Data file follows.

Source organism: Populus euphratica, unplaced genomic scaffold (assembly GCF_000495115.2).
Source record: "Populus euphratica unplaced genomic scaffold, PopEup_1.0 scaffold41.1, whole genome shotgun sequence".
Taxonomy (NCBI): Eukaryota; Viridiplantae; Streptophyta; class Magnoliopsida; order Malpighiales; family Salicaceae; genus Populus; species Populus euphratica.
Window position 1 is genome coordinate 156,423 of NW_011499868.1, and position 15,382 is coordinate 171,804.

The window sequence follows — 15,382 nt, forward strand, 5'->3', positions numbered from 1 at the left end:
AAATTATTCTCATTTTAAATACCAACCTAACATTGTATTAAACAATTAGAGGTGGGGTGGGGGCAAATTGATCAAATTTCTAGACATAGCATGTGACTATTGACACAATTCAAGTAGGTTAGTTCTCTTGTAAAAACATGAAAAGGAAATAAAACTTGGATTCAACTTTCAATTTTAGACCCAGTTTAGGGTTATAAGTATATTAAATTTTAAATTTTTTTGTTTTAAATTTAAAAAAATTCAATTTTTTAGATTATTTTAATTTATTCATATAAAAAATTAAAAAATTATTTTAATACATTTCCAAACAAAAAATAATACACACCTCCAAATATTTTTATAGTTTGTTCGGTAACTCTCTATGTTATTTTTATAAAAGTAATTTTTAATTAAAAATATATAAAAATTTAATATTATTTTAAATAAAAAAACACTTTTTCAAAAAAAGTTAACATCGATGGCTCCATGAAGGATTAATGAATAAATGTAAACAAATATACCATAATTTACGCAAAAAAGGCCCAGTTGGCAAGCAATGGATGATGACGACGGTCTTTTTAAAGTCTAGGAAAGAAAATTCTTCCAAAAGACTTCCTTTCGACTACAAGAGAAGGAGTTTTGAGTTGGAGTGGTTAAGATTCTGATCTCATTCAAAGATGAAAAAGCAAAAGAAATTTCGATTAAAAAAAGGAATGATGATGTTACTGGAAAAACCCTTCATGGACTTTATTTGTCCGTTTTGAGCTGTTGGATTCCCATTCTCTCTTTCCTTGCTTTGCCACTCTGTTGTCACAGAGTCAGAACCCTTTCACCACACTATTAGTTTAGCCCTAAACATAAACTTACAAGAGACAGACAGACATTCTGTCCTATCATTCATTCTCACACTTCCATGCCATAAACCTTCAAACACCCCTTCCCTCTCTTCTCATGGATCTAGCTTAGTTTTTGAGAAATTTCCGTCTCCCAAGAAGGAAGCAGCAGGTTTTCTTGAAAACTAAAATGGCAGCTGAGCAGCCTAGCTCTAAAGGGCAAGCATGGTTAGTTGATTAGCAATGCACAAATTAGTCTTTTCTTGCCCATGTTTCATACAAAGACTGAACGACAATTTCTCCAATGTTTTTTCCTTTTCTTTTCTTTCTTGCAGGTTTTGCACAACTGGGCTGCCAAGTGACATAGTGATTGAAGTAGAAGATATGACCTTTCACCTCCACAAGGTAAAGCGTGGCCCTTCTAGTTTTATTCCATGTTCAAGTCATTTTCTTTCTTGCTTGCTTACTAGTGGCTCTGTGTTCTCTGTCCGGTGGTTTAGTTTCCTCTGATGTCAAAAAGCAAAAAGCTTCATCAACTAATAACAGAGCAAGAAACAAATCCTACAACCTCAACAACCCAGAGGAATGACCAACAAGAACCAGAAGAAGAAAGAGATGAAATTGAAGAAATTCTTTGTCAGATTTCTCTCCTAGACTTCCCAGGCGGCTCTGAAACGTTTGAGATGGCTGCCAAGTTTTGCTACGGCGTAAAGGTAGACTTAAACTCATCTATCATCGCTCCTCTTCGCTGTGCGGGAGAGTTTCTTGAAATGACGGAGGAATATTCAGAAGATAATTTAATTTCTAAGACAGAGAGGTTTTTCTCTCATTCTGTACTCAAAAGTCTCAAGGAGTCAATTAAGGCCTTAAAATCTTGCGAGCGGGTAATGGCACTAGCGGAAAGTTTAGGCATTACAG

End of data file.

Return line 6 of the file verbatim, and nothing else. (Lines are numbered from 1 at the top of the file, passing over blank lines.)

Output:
AAATTATTCTCATTTTAAATACCAACCTAACATTGTATTAAACAATTAGAGGTGGGGTGGGGGCAAATTGATCAAATTTCTAGACATAGCATGTGACTATTGACACAATTCAAGTAGGTTAGTTCTCTTGTAAAAACATGAAAAGGAAATAAAACTTGGATTCAACTTTCAATTTTAGACCCAGTTTAGGGTTATAAGTATATTAAATTTTAAATTTTTTTGTTTTAAATTTAAAAAAATTCAATTTTTTAGATTATTTTAATTTATTCATATAAAAAATTAAAAAATTATTTTAATACATTTCCAAACAAAAAATAATACACACCTCCAAATATTTTTATAGTTTGTTCGGTAACTCTCTATGTTATTTTTATAAAAGTAATTTTTAATTAAAAATATATAAAAATTTAATATTATTTTAAATAAAAAAACACTTTTTCAAAAAAAGTTAACATCGATGGCTCCATGAAGGATTAATGAATAAATGTAAACAAATATACCATAATTTACGCAAAAAAGGCCCAGTTGGCAAGCAATGGATGATGACGACGGTCTTTTTAAAGTCTAGGAAAGAAAATTCTTCCAAAAGACTTCCTTTCGACTACAAGAGAAGGAGTTTTGAGTTGGAGTGGTTAAGATTCTGATCTCATTCAAAGATGAAAAAGCAAAAGAAATTTCGATTAAAAAAAGGAATGATGATGTTACTGGAAAAACCCTTCATGGACTTTATTTGTCCGTTTTGAGCTGTTGGATTCCCATTCTCTCTTTCCTTGCTTTGCCACTCTGTTGTCACAGAGTCAGAACCCTTTCACCACACTATTAGTTTAGCCCTAAACATAAACTTACAAGAGACAGACAGACATTCTGTCCTATCATTCATTCTCACACTTCCATGCCATAAACCTTCAAACACCCCTTCCCTCTCTTCTCATGGATCTAGCTTAGTTTTTGAGAAATTTCCGTCTCCCAAGAAGGAAGCAGCAGGTTTTCTTGAAAACTAAAATGGCAGCTGAGCAGCCTAGCTCTAAAGGGCAAGCATGGTTAGTTGATTAGCAATGCACAAATTAGTCTTTTCTTGCCCATGTTTCATACAAAGACTGAACGACAATTTCTCCAATGTTTTTTCCTTTTCTTTTCTTTCTTGCAGGTTTTGCACAACTGGGCTGCCAAGTGACATAGTGATTGAAGTAGAAGATATGACCTTTCACCTCCACAAGGTAAAGCGTGGCCCTTCTAGTTTTATTCCATGTTCAAGTCATTTTCTTTCTTGCTTGCTTACTAGTGGCTCTGTGTTCTCTGTCCGGTGGTTTAGTTTCCTCTGATGTCAAAAAGCAAAAAGCTTCATCAACTAATAACAGAGCAAGAAACAAATCCTACAACCTCAACAACCCAGAGGAATGACCAACAAGAACCAGAAGAAGAAAGAGATGAAATTGAAGAAATTCTTTGTCAGATTTCTCTCCTAGACTTCCCAGGCGGCTCTGAAACGTTTGAGATGGCTGCCAAGTTTTGCTACGGCGTAAAGGTAGACTTAAACTCATCTATCATCGCTCCTCTTCGCTGTGCGGGAGAGTTTCTTGAAATGACGGAGGAATATTCAGAAGATAATTTAATTTCTAAGACAGAGAGGTTTTTCTCTCATTCTGTACTCAAAAGTCTCAAGGAGTCAATTAAGGCCTTAAAATCTTGCGAGCGGGTAATGGCACTAGCGGAAAGTTTAGGCATTACAG